One important notion discussed was that of air quality. Industry spokesmen have repeatedly claimed that stringent air quality standards were preventing the full development of coal, and adding significantly to the present crisis of energy supply. This question was addressed by Secretary of the Interior, Rogers C.B. Morton, at the main NCA convocation, and caused some surprise.

“Some observers tell met” Morton said, “that we are faced with an either-or argument — either we change the regulations to allow the burning of dirty fuels and pollute our air — or we go without energy.

“I don’t see it that way. I’m just naturally suspicious of either-or arguments. I am certain that we can continue to work toward the goal of clean air. Already there are significant advances in stack technology, and we should not give up our efforts to achieve this goal.”

Morton added that “we may have to stretch out the time frame,” meaning that compliance with clean air standards may be permitted later than the present deadline.

Morton said of surface mining regulations: “Opinions may vary as to the bill that may finally emerge from the congressional conference committee, but there is little doubt that it will contain strong land reclamation provisions. Tour industry, I believe, must recognize that mined land reclamation is part of the price we will all have to pay to achieve public acceptance for coal as an energy source.

“This is your proper role and, from the environmental viewpoint, the political posture of this country will not permit otherwise.”

The message was clear: whether or not the industry, and its supporters in the departments of Interior and Agriculture, really cares about such questions is immaterial. The climate of opinion in America will require judicious and responsible coal development, and energy supply.

Morton went on to assure the conference that coal would be in great demand for at least fifty years. The reasons he cited were population growth, increased demand for energy fuels, the concentration of oil supplies, and the economic advantages of coal.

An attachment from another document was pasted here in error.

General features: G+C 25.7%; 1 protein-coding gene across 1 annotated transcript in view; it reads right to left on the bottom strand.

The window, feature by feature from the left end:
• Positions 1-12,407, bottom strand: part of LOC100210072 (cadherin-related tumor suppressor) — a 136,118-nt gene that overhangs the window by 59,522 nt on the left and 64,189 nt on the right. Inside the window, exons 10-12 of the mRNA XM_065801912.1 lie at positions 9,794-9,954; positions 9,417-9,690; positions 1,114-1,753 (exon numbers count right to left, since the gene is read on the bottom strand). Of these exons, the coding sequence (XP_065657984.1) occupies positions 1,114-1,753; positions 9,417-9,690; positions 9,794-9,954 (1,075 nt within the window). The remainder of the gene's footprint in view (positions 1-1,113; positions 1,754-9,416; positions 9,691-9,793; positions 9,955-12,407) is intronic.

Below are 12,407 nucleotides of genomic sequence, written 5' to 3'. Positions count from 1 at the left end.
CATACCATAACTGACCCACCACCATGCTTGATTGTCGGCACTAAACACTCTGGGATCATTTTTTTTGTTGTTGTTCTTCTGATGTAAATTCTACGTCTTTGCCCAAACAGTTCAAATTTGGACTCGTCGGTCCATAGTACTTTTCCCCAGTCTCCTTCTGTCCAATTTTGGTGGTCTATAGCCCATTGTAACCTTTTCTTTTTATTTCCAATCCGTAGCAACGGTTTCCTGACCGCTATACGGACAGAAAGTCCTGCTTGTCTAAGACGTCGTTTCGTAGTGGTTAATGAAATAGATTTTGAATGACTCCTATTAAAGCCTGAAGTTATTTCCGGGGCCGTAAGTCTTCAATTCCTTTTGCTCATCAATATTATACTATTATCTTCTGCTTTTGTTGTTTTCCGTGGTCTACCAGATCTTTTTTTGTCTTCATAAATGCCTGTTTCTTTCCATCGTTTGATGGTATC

“Another reason why the future of coal in the United States is so bright is tied up with international balance of payments deficits. Our national economy is suffering a hemorrhage — bleeding off twenty-one billion dollars in 1974. I mean that we are importing forty-two billion dollars worth of resources; oil and a1l other minerals. At the same time we are exporting twenty-one billion dollars worth. That leaves us out of pocket some twenty-one billion dollars per year.

“This obviously cannot continue. Oil alone is costing us three million dollars per hour, in money, which is flowing out of this nation and into the Middle East. That simply cannot continue. When we buy a million dollars worth of foreign oil, this nation loses one million dollars. When we buy a million dollars worth of coal, we keep that million dollars in the country….

“In my opinion, the National Coal Association is not worth its salt if it is not actively engaged in the planning and design, along with the electric power industry, the transportation sector, and other basic users, of complete coal-use systems.”

Many industry spokesmen were concerned about leadership in the energy field that the Ford Administration would provide. In succeeding newsletters I will discuss this aspect of energy in America, as well as sources other than coal, particularly oil.

Received in New York December 3, 1974

©1974 James Conaway

James Conaway, a freelance writer, is an Alicia Patterson Foundation award winner. This article may be published with credit to Mr. Conaway and the Alicia Patterson Foundation.